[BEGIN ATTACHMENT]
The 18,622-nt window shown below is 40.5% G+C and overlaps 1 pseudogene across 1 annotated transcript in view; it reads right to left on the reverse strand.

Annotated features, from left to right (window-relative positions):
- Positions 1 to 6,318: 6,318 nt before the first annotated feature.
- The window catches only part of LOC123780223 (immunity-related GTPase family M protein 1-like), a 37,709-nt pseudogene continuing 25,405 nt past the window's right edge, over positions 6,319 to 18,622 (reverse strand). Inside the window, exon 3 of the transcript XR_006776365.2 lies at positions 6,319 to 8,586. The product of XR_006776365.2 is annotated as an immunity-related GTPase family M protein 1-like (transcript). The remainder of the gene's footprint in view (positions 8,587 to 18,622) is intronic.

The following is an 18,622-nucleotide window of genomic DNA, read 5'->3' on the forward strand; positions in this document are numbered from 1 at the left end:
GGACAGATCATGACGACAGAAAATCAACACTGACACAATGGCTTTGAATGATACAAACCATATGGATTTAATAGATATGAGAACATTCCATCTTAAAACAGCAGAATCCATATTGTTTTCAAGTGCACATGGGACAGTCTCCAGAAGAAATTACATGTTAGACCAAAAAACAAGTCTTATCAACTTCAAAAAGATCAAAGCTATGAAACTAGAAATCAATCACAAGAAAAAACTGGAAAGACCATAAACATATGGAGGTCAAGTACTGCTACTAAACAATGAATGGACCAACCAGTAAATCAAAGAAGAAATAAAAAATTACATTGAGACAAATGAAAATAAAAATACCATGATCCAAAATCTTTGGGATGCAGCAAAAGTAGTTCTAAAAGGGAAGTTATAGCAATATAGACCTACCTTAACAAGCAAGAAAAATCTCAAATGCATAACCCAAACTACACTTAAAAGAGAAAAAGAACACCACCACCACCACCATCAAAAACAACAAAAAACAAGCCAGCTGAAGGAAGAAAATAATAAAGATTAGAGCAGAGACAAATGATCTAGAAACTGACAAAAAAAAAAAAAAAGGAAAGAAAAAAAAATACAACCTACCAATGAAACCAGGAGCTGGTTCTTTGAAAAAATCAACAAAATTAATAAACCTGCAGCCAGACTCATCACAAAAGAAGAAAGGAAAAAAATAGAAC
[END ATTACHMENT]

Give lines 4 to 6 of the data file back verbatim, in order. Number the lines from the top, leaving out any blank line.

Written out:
- The window catches only part of LOC123780223 (immunity-related GTPase family M protein 1-like), a 37,709-nt pseudogene continuing 25,405 nt past the window's right edge, over positions 6,319 to 18,622 (reverse strand). Inside the window, exon 3 of the transcript XR_006776365.2 lies at positions 6,319 to 8,586. The product of XR_006776365.2 is annotated as an immunity-related GTPase family M protein 1-like (transcript). The remainder of the gene's footprint in view (positions 8,587 to 18,622) is intronic.

The following is an 18,622-nucleotide window of genomic DNA, read 5'->3' on the forward strand; positions in this document are numbered from 1 at the left end:
GGACAGATCATGACGACAGAAAATCAACACTGACACAATGGCTTTGAATGATACAAACCATATGGATTTAATAGATATGAGAACATTCCATCTTAAAACAGCAGAATCCATATTGTTTTCAAGTGCACATGGGACAGTCTCCAGAAGAAATTACATGTTAGACCAAAAAACAAGTCTTATCAACTTCAAAAAGATCAAAGCTATGAAACTAGAAATCAATCACAAGAAAAAACTGGAAAGACCATAAACATATGGAGGTCAAGTACTGCTACTAAACAATGAATGGACCAACCAGTAAATCAAAGAAGAAATAAAAAATTACATTGAGACAAATGAAAATAAAAATACCATGATCCAAAATCTTTGGGATGCAGCAAAAGTAGTTCTAAAAGGGAAGTTATAGCAATATAGACCTACCTTAACAAGCAAGAAAAATCTCAAATGCATAACCCAAACTACACTTAAAAGAGAAAAAGAACACCACCACCACCACCATCAAAAACAACAAAAAACAAGCCAGCTGAAGGAAGAAAATAATAAAGATTAGAGCAGAGACAAATGATCTAGAAACTGACAAAAAAAAAAAAAAAGGAAAGAAAAAAAAATACAACCTACCAATGAAACCAGGAGCTGGTTCTTTGAAAAAATCAACAAAATTAATAAACCTGCAGCCAGACTCATCACAAAAGAAGAAAGGAAAAAAATAGAAC